t-shirts DSC_4005 holy heart 4

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As we all know, a takeaway is a point (or more than one) that we remember after hearing a message, reading a book, listening to a podcast, or arising from a discussion. It’s the idea we remember. Granted, it’s easy to come away from any form of communication with no takeaway at all! Just ask pastors how many members of their congregation can tell them what they preached the preceding week! I hate to think how many chapel messages I shared with elementary students that were forgotten by the time they got through recess. 🙂

But today I wanted to share with you a “takeaway” I wrote about recently. This is my takeaway from the past 18 months as we’ve transitioned to this season of life and ministry in the USA. We’ve not made a perfectly seamless transition nor have we perfectly defined how our current Special Assignment with the Global Resource Team of The Mission Society will work. But we are exceedingly grateful for the doors God has opened for ministry and look forward to all He has in store for 2015 as we continue serving through educational ministry opportunities.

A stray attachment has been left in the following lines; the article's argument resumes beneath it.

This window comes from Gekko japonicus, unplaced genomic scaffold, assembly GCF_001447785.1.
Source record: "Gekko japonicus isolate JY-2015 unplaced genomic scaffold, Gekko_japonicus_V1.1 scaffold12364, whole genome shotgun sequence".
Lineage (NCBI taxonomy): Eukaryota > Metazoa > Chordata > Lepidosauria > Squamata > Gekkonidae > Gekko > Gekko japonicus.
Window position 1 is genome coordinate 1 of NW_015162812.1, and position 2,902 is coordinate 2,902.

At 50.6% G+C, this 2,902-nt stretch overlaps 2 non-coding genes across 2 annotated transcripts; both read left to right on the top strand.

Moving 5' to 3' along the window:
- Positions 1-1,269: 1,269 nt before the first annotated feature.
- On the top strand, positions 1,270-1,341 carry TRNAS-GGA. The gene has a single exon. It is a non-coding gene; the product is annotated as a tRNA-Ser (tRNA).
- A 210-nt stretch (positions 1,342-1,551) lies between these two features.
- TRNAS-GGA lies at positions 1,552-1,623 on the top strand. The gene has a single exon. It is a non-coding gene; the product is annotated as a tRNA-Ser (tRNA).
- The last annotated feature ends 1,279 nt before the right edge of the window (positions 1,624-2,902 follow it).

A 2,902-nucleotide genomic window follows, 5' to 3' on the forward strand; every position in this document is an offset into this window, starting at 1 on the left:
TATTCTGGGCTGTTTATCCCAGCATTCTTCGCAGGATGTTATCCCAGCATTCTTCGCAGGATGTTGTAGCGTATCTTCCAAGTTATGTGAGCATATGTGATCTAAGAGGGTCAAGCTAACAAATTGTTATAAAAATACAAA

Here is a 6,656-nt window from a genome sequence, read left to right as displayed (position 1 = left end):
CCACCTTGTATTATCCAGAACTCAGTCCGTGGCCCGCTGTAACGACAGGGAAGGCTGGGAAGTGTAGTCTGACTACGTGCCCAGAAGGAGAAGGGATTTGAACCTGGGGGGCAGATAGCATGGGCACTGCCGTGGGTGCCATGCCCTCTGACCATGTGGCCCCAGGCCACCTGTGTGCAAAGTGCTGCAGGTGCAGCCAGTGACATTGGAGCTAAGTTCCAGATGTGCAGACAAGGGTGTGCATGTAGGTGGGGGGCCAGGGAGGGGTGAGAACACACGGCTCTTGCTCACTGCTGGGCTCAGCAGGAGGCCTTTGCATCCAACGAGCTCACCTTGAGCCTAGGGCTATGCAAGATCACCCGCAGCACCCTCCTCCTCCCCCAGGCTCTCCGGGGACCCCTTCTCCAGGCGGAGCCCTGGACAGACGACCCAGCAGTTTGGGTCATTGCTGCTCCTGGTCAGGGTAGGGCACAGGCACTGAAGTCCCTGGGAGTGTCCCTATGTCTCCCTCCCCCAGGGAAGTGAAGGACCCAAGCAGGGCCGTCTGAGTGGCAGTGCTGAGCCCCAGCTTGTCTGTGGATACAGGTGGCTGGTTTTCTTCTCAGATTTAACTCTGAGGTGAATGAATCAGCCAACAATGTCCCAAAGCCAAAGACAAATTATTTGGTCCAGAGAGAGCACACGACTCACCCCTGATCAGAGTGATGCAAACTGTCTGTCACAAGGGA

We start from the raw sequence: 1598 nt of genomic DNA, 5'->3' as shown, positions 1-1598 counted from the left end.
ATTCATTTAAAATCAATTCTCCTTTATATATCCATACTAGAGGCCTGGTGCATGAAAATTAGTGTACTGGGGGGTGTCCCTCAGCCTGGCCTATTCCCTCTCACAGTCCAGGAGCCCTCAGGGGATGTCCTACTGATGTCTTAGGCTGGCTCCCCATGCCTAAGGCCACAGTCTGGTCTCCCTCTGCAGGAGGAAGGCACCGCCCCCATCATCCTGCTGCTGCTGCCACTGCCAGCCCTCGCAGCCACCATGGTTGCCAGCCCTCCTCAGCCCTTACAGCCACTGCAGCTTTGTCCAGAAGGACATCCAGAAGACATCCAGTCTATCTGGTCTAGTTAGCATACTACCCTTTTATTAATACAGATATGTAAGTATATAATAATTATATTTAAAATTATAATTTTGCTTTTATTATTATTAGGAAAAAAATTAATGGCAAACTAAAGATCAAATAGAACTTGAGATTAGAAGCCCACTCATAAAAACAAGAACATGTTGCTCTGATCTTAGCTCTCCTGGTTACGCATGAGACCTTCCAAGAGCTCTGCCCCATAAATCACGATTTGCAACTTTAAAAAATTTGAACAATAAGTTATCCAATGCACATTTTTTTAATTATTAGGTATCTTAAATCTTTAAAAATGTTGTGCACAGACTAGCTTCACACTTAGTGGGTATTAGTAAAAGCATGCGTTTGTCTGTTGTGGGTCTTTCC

So here’s a link to my article on the Seedbed website. Let me know what your takeaway was from my takeaway! Feel free to comment here or send me an email at len.phillips@wgm.org. I would love to hear from you!



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A Weekend in Mexico